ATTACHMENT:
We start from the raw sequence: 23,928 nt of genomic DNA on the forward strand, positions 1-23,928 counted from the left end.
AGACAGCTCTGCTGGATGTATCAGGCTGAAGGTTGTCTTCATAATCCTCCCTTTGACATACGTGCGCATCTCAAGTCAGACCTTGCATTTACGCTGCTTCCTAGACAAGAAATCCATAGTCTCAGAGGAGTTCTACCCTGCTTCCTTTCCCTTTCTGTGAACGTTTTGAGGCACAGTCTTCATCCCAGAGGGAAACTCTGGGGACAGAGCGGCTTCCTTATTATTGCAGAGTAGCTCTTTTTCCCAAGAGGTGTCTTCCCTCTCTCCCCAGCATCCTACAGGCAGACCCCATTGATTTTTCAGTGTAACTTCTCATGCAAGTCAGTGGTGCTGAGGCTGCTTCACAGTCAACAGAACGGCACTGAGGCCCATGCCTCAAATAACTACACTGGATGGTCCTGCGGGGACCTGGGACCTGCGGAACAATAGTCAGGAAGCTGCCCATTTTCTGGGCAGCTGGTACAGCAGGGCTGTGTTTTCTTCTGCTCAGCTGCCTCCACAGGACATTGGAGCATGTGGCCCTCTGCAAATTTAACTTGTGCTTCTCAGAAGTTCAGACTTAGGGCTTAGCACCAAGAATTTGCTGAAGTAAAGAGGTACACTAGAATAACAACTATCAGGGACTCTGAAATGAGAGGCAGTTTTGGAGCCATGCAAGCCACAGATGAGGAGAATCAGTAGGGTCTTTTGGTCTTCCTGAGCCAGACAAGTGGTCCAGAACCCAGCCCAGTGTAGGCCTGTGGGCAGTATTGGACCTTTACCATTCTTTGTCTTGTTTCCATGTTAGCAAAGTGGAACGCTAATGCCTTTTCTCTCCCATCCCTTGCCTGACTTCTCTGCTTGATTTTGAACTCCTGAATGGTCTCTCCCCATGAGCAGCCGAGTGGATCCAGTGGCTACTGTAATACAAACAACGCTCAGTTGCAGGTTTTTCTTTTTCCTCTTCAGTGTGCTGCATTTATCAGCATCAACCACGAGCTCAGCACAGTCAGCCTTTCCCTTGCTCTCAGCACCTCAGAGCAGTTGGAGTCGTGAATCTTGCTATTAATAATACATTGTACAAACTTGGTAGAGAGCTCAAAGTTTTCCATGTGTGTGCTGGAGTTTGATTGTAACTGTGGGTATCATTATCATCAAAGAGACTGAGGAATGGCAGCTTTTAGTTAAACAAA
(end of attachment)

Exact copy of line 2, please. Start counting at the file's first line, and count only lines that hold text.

AGACAGCTCTGCTGGATGTATCAGGCTGAAGGTTGTCTTCATAATCCTCCCTTTGACATACGTGCGCATCTCAAGTCAGACCTTGCATTTACGCTGCTTCCTAGACAAGAAATCCATAGTCTCAGAGGAGTTCTACCCTGCTTCCTTTCCCTTTCTGTGAACGTTTTGAGGCACAGTCTTCATCCCAGAGGGAAACTCTGGGGACAGAGCGGCTTCCTTATTATTGCAGAGTAGCTCTTTTTCCCAAGAGGTGTCTTCCCTCTCTCCCCAGCATCCTACAGGCAGACCCCATTGATTTTTCAGTGTAACTTCTCATGCAAGTCAGTGGTGCTGAGGCTGCTTCACAGTCAACAGAACGGCACTGAGGCCCATGCCTCAAATAACTACACTGGATGGTCCTGCGGGGACCTGGGACCTGCGGAACAATAGTCAGGAAGCTGCCCATTTTCTGGGCAGCTGGTACAGCAGGGCTGTGTTTTCTTCTGCTCAGCTGCCTCCACAGGACATTGGAGCATGTGGCCCTCTGCAAATTTAACTTGTGCTTCTCAGAAGTTCAGACTTAGGGCTTAGCACCAAGAATTTGCTGAAGTAAAGAGGTACACTAGAATAACAACTATCAGGGACTCTGAAATGAGAGGCAGTTTTGGAGCCATGCAAGCCACAGATGAGGAGAATCAGTAGGGTCTTTTGGTCTTCCTGAGCCAGACAAGTGGTCCAGAACCCAGCCCAGTGTAGGCCTGTGGGCAGTATTGGACCTTTACCATTCTTTGTCTTGTTTCCATGTTAGCAAAGTGGAACGCTAATGCCTTTTCTCTCCCATCCCTTGCCTGACTTCTCTGCTTGATTTTGAACTCCTGAATGGTCTCTCCCCATGAGCAGCCGAGTGGATCCAGTGGCTACTGTAATACAAACAACGCTCAGTTGCAGGTTTTTCTTTTTCCTCTTCAGTGTGCTGCATTTATCAGCATCAACCACGAGCTCAGCACAGTCAGCCTTTCCCTTGCTCTCAGCACCTCAGAGCAGTTGGAGTCGTGAATCTTGCTATTAATAATACATTGTACAAACTTGGTAGAGAGCTCAAAGTTTTCCATGTGTGTGCTGGAGTTTGATTGTAACTGTGGGTATCATTATCATCAAAGAGACTGAGGAATGGCAGCTTTTAGTTAAACAAA